Bryn Mawr Classical Review

BMCR 2013.09.66 on the BMCR blog

Bryn Mawr Classical Review 2013.09.66

Sandra Bingham, The Praetorian Guard: A History of Rome's Elite Special Forces.   Waco, TX:  Baylor University Press, 2013.  Pp. xi, 240; 16 p. of plates.  ISBN 9781602586499.  $29.95.  


Reviewed by Conor Whately, University of Winnipeg (c.whately@uwinnipeg.ca)

[The Table of contents is listed at the end of the review.]

This book is a history of the praetorian guard during the principate; it is divided into five chapters including the introduction and the conclusion. Bingham’s thesis is that the guard should be seen as more than simply the emperor’s bodyguard: it should also be seen as a symbol of the emperor’s power, and the military basis of his rule. There is a detailed appendix, and endnotes rather than footnotes, presumably part of an attempt to increase its appeal to a general audience. On that note, it is the subtitle of this book, including not just “A History of Rome”, but “Elite Special Forces”, that is most likely to make it attractive to a general audience. For this conjures up images of SAS soldiers, or soldiers of the JTF2, decked in black with night vision goggles, guns cocked, ready to storm a building and free some hostages. In fact, Bingham herself says in the very first note of the book that “‘Elite’ here is defined not in the sense of a specialized force (as, say, the SAS) so much as an indication of status” (p. 125, n. 1). Although this might disappoint those general readers (and, however slightly, this academic one), a little fortitude will reward, for the book is well written, engaging, and persuasive, even if Bingham’s caution can be both satisfying and frustrating.

In the introduction, Bingham sets out the difficulties posed by our literary sources (pp. 4-5). With regard to the second (and early third) century AD, for example, Dio is fragmentary; the Historia Augusta is often unreliable; and Herodian, like many historians before and after, is usually uninterested in the specifics we modern historians like. To make matters worse, the numismatic evidence is limited in quantity, the material evidence is far from conclusive (cf. pp. 69-75), and the epigraphic evidence has less detail about careers and day-to-day activities than we might like (p. 5). For all the problems with the ancient sources there are almost as many problems with the modern accounts, or so Bingham. She sets out, then, to make sense of this complicated evidence and right the wrongs of past and present modern treatments, particularly in English.1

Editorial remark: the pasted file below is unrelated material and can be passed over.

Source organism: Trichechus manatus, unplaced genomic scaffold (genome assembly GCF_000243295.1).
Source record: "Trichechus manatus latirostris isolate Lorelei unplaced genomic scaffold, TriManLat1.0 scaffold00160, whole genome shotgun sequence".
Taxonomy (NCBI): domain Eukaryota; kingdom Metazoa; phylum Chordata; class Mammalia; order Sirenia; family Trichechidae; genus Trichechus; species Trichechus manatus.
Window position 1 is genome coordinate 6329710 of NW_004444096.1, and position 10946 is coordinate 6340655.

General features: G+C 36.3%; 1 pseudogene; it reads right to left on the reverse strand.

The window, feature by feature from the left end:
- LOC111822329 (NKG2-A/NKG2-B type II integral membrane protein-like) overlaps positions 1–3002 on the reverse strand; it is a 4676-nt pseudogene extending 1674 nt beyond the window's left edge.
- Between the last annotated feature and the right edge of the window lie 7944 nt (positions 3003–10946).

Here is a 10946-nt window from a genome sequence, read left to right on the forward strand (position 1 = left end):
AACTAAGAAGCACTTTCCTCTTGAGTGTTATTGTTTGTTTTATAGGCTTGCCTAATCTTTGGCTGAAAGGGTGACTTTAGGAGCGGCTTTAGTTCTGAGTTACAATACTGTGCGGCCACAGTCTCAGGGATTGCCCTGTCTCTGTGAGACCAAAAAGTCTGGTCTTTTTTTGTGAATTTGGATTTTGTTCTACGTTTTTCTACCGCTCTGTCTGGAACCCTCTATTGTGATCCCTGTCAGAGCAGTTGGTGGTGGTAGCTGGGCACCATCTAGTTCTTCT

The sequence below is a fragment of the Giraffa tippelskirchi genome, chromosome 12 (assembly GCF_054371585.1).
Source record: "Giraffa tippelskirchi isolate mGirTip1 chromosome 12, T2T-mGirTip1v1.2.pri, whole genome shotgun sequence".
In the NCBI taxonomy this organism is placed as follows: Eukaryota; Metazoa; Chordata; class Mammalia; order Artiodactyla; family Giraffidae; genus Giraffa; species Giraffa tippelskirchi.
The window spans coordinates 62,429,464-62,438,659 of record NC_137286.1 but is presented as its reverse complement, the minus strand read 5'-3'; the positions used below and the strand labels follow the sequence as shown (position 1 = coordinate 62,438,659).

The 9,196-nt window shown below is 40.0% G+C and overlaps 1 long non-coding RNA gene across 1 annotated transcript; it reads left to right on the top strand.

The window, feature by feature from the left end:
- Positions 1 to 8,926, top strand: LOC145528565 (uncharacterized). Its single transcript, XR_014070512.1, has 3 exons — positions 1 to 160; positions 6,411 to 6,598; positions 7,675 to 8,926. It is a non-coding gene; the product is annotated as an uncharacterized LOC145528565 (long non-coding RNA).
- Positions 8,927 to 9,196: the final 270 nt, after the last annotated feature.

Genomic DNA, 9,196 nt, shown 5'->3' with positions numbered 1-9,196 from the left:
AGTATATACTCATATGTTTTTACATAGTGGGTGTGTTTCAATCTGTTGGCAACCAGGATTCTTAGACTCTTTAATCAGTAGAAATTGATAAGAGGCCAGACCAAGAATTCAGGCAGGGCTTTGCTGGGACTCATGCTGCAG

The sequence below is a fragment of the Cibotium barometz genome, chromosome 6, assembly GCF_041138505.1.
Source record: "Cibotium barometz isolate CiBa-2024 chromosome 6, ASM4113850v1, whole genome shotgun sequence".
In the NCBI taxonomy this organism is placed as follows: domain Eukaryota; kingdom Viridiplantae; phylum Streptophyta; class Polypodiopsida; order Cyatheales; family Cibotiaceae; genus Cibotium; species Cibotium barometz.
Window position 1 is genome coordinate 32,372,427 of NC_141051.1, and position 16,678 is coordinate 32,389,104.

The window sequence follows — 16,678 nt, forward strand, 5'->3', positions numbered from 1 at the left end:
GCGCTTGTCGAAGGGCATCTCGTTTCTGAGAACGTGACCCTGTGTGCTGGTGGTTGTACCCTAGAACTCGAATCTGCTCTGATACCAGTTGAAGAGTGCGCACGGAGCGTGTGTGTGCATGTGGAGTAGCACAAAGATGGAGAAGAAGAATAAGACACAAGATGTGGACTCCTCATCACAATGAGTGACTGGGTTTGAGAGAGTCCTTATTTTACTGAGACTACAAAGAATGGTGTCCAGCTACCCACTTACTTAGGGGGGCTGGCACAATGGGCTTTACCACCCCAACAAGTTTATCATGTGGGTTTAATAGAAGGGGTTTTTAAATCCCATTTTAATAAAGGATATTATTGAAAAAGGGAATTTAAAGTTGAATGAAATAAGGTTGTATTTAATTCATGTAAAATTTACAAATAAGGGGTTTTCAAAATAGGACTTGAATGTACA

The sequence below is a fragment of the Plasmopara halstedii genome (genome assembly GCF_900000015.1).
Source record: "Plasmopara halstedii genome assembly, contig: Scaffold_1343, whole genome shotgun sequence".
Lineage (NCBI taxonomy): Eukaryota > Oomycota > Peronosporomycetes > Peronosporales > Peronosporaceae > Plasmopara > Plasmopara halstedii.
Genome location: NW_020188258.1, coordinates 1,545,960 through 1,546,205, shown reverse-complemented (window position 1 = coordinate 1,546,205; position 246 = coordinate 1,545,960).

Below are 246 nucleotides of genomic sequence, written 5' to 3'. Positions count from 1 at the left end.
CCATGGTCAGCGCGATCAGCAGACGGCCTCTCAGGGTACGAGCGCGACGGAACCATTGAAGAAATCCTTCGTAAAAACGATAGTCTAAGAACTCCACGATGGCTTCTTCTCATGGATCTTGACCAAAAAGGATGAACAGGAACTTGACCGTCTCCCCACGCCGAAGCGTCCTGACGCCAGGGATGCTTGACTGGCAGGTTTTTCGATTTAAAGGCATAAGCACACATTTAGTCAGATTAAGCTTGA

Chapter two provides the historical overview of the guard, from the republic to Diocletian, and there are a number of highlights. Bingham argues that the guard was always “intended for the emperor’s personal use” (p. 15). She suggests that their later activities, from fire fighting to policing, may have originated under Augustus (p. 18), though it was during the period from Tiberius to Nero that the guard became the force that we find in most general treatments (p. 21). One of the most famous events of the Julio-Claudian era is the assassination of Caligula and the accession of Claudius. The most entertaining version has it that a member of the guard, post assassination, found Claudius cowering in the palace, saluted him as emperor, and subsequently dragged him along to the camp for acclamation (p. 26). Bingham discounts this and another version (the praetorians met and chose Claudius). Instead, she argues that both the prefect, Clemens, and Claudius himself had a part, with the later appearance of Claudius on coins with imagery of the guard and the 100 sesterces gift per man on the anniversary of his accession as proof of the emperor’s role (p. 27). When Trajan came to power in AD 98 the usual assumption is that he had the prefect Aelianus and his men killed (pp. 39-40). As Bingham notes, however, Cassius Dio, at least in the epitome we have, does not specify murder (68.5.4): “He sent for Aelianus and the Praetorians..and…put them out of the way.”2 Rather, Aelianus was probably simply dismissed from his post and sent away. This reaction should be connected to the positive relationship, “one of mutual respect” (p. 40) as Bingham calls it, between Trajan and the guard. Finally, one of the most famous historical episodes took place between the assassination of Commodus and the accession of Septimius Severus: the auctioning of the empire to Didius Julianus. She concludes that the story in that guise is a myth, and rather it was the relationship between Sulpicianus and Pertinax that was the deciding factor in Julianus’ acclamation and not the amount of money on offer (pp. 44-45).